Voila. Eastern Uncrossed.
(Unless I’m working with my own hand-spun which is by default a Z-twist yarn.)
The challenge comes in interpreting standard patterns. For me, shaping stitches depend upon the row beneath them. If an SSK is being formed on top of a knit row, then it’s an SSK. If it’s being formed on top of a purl row, then it’s basically a K2Tog since my leading edges are already in the back!
Hence, the fascination I currently indulge in the Structure of knitting, especially lace patterns. I look at my own knitting swatch and see that it turns out differently (subtle, but noticeable) than Gipsieee’s. …and then I try to figure out why.
At the moment, I’m still working on the first clue for my Mystery Stole. After getting a few rows into my lace yarn and realizing my result was measurably different from Gipsieee’s, I decided I’d better do a test swatch to examine the different possibilities and make an educated, informed decision about the end result I want.
Sunday, June 05, 2005
I hadn't expected to find a dog at the humane society. Most of the dogs that wind up there are little wiry terrier mixes that love to jump and bark, or huge cumbersome short-hair drooling dogs that love to bark.
Being the fiber-aholic that I am, I really had my heart set on a long-fur, double-coat, soft-to-pet, happy dog that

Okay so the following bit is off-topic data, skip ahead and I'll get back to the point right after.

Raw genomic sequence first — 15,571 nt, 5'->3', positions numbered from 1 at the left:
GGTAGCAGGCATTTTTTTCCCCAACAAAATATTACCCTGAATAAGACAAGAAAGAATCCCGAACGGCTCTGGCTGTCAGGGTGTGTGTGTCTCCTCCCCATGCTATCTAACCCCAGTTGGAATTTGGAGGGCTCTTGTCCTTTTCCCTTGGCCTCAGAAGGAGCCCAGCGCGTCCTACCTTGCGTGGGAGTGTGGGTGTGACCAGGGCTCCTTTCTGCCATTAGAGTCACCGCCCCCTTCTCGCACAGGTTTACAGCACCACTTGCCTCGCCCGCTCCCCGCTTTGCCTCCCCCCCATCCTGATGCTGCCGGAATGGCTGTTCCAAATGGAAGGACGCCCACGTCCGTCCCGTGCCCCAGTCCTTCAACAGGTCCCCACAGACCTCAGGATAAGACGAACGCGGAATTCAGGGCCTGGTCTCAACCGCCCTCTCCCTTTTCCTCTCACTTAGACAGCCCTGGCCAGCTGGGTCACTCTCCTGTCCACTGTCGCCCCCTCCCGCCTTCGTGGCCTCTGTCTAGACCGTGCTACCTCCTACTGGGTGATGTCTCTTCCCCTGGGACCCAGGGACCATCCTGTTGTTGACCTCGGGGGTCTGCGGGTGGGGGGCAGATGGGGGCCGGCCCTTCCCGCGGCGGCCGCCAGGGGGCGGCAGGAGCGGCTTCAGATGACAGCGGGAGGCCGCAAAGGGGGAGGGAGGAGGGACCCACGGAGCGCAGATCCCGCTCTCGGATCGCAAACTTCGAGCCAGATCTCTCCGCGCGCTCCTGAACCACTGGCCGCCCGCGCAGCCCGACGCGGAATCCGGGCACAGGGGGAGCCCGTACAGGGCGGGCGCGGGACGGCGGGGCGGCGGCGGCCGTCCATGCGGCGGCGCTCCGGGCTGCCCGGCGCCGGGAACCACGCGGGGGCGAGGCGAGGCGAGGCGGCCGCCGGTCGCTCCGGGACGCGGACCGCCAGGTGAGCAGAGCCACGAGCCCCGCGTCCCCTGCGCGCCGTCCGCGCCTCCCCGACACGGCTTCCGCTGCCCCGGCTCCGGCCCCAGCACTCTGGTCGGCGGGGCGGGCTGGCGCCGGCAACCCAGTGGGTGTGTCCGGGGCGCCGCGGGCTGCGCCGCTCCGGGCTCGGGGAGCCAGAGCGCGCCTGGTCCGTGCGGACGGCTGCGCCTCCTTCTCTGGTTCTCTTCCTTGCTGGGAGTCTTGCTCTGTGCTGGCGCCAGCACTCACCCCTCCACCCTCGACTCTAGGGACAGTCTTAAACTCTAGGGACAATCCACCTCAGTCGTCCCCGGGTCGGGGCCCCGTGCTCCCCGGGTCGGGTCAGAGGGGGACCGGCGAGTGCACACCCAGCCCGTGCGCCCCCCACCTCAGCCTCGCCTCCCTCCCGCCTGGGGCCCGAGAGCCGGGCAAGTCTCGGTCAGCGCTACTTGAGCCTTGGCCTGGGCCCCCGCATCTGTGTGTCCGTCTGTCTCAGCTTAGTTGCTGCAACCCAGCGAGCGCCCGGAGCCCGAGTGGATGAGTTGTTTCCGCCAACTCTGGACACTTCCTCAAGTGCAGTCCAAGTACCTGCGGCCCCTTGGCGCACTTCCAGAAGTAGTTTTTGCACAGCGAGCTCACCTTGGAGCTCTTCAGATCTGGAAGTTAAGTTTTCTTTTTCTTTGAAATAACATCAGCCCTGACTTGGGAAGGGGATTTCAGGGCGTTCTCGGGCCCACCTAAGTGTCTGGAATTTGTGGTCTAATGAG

Zhenya doesn't love to be brushed. He loves to shed. Everywhere. All the time. My dog sheds, my carpet gets brushed. One way or another, I get the fur. When we first got him, he was blowing his undercoat, and I could pull the soft downy fur off of him by the handful. Now that it's summer, he doesn't have much undercoat, but that doesn't stop him from shedding!
His very favorite game is one we call "puppyfishing." Gipsieee knitted up and felted a fish-shaped toy from green Lamb's Pride wool. We tie it to a long lunge-whip and whirl it around, up, down, flipping about madly, while Z chases it with reckless abandon until he drops, out of breath.
(This is my roommate Gipsieee!)
Saturday, June 04, 2005
Right now, it's time to sleep. (actually, I've stayed up too late already. I have an ice skating exhibition tomorrow, and should have gotten to sleep earlier.)
in the meantime, the template is under construction. I hope this doesn't cause any inconvenience!